The budget wars seem never ending in Washington D.C., with the sequester just one day away and no agreement between the White House and Republican leadership in sight. After sequestration goes into effect, lawmakers on Capitol Hill will have months of budget negotiations ahead of them.
In the weeks ahead, both parties will have to find a way to strike sort of compromise on spending levels, or face a government shut down come March 27 when the current authorization for spending runs out.
The public, of course, has an interesting relationship with the idea of sequestration. David Leonhardt, the Washington bureau chief for The New York Times, says, "Whatever people say about their feelings toward the deficit, most people want their taxes to be low and their benefits to be good… That's a recipe for a deficit."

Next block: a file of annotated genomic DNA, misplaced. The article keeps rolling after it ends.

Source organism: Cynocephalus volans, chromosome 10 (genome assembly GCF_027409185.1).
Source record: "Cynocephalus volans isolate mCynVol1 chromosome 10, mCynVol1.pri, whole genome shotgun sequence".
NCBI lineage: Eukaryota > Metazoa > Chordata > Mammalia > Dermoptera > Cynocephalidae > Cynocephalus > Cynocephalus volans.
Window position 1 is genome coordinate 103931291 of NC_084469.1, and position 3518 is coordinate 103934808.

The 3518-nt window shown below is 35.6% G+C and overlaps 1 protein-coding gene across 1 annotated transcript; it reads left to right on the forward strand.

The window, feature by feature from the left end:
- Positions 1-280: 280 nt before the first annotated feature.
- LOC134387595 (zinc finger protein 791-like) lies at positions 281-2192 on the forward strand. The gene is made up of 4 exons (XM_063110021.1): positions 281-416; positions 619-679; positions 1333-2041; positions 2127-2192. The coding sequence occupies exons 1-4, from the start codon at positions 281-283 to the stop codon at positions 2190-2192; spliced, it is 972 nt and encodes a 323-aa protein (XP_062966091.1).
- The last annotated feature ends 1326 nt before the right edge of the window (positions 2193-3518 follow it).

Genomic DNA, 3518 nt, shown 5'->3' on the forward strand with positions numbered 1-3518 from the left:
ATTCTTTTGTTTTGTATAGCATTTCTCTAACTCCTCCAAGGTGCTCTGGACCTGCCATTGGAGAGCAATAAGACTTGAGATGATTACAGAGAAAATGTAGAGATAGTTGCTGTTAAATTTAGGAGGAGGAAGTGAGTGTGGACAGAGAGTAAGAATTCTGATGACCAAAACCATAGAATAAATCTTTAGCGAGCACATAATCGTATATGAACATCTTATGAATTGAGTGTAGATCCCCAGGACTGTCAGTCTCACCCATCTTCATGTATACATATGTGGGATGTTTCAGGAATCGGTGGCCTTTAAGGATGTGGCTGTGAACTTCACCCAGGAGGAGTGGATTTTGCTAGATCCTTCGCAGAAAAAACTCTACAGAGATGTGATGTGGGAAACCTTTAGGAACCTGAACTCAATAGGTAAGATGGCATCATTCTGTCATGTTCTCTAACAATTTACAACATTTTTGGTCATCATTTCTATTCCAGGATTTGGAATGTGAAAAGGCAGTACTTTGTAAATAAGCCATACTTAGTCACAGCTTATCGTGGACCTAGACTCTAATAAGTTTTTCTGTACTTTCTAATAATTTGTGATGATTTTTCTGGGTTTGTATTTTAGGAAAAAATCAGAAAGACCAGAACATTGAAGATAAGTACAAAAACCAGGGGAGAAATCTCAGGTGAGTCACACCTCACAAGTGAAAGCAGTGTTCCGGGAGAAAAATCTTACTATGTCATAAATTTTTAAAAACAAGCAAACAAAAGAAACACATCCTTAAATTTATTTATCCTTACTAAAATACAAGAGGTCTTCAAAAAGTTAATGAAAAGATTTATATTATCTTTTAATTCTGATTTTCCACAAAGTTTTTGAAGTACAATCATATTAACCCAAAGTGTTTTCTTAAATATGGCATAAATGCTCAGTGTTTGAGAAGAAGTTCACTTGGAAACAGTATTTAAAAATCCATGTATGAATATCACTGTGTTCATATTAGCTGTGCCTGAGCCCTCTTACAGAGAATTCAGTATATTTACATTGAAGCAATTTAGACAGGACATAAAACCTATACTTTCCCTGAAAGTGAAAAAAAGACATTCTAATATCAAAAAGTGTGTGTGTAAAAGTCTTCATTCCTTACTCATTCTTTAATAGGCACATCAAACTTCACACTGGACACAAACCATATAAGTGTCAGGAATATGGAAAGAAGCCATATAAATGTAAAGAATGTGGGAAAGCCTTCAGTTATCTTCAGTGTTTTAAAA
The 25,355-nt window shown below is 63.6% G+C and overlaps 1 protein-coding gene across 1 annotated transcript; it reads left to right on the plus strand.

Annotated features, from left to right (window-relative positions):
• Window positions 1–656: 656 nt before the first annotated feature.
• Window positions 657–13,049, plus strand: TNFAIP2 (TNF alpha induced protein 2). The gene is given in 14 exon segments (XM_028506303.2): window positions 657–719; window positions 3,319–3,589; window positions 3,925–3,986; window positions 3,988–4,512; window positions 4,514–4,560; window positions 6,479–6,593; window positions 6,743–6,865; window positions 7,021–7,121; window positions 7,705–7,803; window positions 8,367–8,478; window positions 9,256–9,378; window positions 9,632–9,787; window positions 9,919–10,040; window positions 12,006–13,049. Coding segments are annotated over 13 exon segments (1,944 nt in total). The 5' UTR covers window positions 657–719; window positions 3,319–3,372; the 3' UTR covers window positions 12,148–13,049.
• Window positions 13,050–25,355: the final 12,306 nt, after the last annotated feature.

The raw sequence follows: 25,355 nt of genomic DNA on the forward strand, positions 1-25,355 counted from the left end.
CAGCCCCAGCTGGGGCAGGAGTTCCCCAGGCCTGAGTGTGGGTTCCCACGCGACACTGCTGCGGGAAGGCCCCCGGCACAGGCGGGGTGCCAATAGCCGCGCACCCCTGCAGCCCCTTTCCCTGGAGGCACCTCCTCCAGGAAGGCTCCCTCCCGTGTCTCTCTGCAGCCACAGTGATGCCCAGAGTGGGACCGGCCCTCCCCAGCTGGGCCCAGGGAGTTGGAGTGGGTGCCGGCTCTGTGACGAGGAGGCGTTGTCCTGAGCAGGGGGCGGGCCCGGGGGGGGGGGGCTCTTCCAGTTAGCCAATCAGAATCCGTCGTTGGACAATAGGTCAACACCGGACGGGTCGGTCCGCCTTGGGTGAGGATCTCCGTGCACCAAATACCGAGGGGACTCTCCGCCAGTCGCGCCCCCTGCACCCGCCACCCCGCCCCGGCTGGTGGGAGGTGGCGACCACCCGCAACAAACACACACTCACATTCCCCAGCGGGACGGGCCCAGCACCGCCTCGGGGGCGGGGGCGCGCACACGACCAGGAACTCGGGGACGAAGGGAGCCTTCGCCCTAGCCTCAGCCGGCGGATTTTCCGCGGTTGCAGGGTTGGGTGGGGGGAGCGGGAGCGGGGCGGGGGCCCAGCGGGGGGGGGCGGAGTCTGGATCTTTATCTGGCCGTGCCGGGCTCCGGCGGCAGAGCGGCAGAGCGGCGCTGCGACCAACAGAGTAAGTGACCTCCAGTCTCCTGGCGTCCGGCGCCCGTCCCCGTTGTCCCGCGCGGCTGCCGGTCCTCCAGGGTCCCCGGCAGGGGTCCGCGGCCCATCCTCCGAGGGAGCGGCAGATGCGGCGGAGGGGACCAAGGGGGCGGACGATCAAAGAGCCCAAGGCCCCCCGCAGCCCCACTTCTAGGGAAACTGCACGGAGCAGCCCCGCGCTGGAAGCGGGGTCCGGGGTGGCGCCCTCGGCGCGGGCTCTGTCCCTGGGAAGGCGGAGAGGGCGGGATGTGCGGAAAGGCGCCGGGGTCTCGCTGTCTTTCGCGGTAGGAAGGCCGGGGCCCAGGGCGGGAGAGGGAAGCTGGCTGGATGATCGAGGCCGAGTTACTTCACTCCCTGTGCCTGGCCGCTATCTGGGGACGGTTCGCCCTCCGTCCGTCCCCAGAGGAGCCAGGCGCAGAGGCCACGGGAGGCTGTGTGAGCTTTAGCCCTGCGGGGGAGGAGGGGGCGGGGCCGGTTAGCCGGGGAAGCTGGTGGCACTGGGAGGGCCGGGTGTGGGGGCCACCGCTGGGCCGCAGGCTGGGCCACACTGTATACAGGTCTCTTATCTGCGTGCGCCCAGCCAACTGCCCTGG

Also in March, Republican Representative Paul Ryan, of Wisconsin, says he will introduce his plan to balance the budget over the next 10 years, proposing the steepest spending cuts yet. President Obama too will unveil his budget for the next year.
But it doesn't end in March either. Come July, Congress and the White House will likely return to the question of raising the debt ceiling.